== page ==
text by @redglitterx
use of Sir Henry Parkes image, or the coin, is in no way intended to imply that Parkes, or the treasury would in any way endorse the contents of this post or blog

April 2, 2012

Tony Abbott: If you want to put a price on carbon why not just do it with a simple tax (video)

Tony Abbott advocating putting a tax on … well, on carbon.

March 29, 2012

Gillard promised, Gillard delivered, Gillard vilified in Murdoch media

The federal election that elected the Gillard government was held on 21 August 2010. On 20 August 2010, The Australian ran a piece by Paul Kelly and Dennis Shanahan under the headline Julia Gillard’s carbon price promise.

The opening three sentences of this piece was:

JULIA Gillard says she is prepared to legislate a carbon price in the next term.

It will be part of a bold series of reforms that include school funding, education and health.

In an election-eve interview with The Australian, the Prime Minister revealed she would view victory tomorrow as a mandate for a carbon price, provided the community was ready for this step.
source: Julia Gillard’s carbon price promise; 20 Aug 2010, The Australian

So, where is the Lie?

text by @redglitterx
additional text by The Australian

March 26, 2012

Australia: punching above our weight in sport is good, but in saving the planet is bad? ok

During those long, cold, dark years when JW Howard ruled the land, he often bragged that Australia was punching above its weight when it came to sporting events.

We were world leaders when it came to showering largesse on athletes in the hopes that for a couple of minutes every four years at least some of them could stand on a podium and increase their personal brand value to advertisers – I mean, win an Olympic™ medal.

Yet, when it comes to saving the planet, oh we cannot do anything, until everyone else does. When it comes to the planet that supports life, we get very selfish indeed.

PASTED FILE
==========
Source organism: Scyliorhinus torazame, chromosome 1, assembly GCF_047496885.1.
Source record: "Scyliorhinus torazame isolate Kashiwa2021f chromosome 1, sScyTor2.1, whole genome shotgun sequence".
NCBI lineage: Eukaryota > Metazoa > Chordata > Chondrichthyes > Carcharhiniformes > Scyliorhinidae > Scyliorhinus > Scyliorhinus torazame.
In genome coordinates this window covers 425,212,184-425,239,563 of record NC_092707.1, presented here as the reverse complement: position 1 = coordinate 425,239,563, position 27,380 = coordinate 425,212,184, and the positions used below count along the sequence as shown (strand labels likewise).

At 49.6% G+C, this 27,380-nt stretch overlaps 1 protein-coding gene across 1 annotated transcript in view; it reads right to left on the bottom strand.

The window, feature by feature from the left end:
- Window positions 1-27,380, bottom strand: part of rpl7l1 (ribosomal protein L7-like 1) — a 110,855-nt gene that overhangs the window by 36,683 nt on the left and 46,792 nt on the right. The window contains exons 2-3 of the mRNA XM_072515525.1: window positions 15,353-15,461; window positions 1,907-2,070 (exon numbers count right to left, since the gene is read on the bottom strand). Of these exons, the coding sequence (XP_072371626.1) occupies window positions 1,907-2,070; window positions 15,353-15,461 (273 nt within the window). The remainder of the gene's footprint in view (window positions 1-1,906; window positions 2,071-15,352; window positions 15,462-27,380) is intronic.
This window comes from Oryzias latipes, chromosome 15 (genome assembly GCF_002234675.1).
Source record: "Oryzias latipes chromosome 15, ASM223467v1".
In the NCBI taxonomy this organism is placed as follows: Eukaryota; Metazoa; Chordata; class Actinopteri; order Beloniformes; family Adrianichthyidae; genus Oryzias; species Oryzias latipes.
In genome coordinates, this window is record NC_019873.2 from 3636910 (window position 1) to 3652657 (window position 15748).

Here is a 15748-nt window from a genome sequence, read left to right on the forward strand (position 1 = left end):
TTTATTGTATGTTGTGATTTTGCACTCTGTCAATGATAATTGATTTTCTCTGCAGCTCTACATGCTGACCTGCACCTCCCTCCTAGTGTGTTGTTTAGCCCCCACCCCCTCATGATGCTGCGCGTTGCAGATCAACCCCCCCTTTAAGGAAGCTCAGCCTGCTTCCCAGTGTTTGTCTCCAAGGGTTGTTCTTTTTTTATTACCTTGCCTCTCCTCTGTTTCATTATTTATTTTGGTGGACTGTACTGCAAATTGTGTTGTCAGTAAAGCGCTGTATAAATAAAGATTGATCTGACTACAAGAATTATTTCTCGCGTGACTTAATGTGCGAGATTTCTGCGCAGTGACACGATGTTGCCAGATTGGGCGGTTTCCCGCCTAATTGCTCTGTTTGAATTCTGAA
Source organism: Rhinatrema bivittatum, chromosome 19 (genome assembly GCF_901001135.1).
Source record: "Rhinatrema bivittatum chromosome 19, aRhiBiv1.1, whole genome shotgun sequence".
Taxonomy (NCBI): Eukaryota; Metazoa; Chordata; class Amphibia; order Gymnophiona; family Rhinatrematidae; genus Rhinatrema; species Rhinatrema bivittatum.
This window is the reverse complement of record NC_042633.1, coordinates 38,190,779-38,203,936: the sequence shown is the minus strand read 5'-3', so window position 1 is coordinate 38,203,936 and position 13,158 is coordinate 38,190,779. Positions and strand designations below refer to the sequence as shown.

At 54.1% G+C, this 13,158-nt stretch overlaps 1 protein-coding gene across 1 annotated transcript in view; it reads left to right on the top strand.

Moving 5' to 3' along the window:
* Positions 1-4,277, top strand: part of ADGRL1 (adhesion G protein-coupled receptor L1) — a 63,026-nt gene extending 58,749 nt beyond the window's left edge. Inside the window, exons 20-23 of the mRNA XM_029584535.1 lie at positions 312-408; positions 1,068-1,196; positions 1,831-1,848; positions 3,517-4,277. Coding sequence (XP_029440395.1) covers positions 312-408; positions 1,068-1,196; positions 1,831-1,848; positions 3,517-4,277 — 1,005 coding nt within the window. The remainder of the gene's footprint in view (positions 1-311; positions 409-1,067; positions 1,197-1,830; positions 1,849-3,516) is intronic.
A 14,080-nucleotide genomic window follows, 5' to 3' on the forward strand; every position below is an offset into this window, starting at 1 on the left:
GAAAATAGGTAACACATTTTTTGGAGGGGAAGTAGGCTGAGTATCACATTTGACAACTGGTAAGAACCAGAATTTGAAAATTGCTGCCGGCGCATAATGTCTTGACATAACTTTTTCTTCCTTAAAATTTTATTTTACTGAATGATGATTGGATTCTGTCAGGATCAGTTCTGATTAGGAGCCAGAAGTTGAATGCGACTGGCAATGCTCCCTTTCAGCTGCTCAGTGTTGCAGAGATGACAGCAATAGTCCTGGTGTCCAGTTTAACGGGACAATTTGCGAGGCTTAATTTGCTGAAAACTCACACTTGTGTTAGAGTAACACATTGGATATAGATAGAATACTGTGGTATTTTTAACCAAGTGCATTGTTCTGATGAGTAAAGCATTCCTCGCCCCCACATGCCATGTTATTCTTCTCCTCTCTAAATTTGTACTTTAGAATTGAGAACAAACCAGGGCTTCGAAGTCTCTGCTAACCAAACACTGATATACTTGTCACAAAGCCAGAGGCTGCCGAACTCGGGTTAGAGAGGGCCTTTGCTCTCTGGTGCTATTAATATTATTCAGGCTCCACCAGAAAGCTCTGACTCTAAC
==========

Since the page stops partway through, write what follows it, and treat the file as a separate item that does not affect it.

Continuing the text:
However, under Prime Minister Gillard, Australia is making a difference, in saving our planet.

John Rice, vice chairman of GE, one of the worlds largest companies says:

I applaud the Australian government for having the courage to go through with it because I think over the long run, the world is going to be better served if there is a cost associated with the production of carbon…

It takes gutsy politicians and so we applaud the Australian government, the prime minister for following through.

It takes leadership and if you wait for the world to act in unison, it will never happen.
Source: here

Bill Gates, one of the worlds richest people, likes the carbon package:

I wish the world at large found it easier to get together on this because a carbon tax is a very important tool to encourage the invention of low-cost energy technologies that don’t emit carbon… To help that happen, a carbon tax really is a key piece.
Source: here

The CSIRO, (Commonwealth Scientific and Industrial Research Organisation) Australia’s national body for scientific research says that the impact of a tax on carbon will have less impact than a tax on all goods-and-services, and in other data modelling:

compared the impact of the carbon price with the introduction of the GST, the mining boom and disasters such as cyclone Yasi. It found the carbon price would have one-quarter of the 2.5 per cent impact on prices than the introduction of the GST. It would also be smaller than the 1.6 per cent effect of the trade and exchange rates that came with the mining boom in 2007.
Source: here

Which means, mining has a bigger impact on the rise in the cost of living than a carbon price would. Thanks Clive, Gina, Twiggy.

Australia is home to 0.5% of the worlds population, yet produces 1.5% of the worlds greenhouse gases. When it comes to destroying our life support system, we are truly punching above our weight. Then lecture nations of that can barely feed their populations that they have to pay the price, make the sacrifices for cleaning up the mess we created.

The Carbon Package (or Tax if you listen to Alan Jones and read Murdoch media) is not the monster it has been made out to be. And yet the Murdoch media empire is running a campaign against it… or rather the government that introduced it.

Why? There is a rabid fear of this carbon-package, I do not know.

However, when there is an anti-climate change rally, one thing you can be sure, there will be busloads of pensioners brought in to complain it. I wish they had been as vocal about opposing the GST.

image of Prime Minister, I forget the source, used for illustrative purposes and is no way meant to suggest the PM or the copyright holders in anyway endorse the contents of this post
text by @redglitterx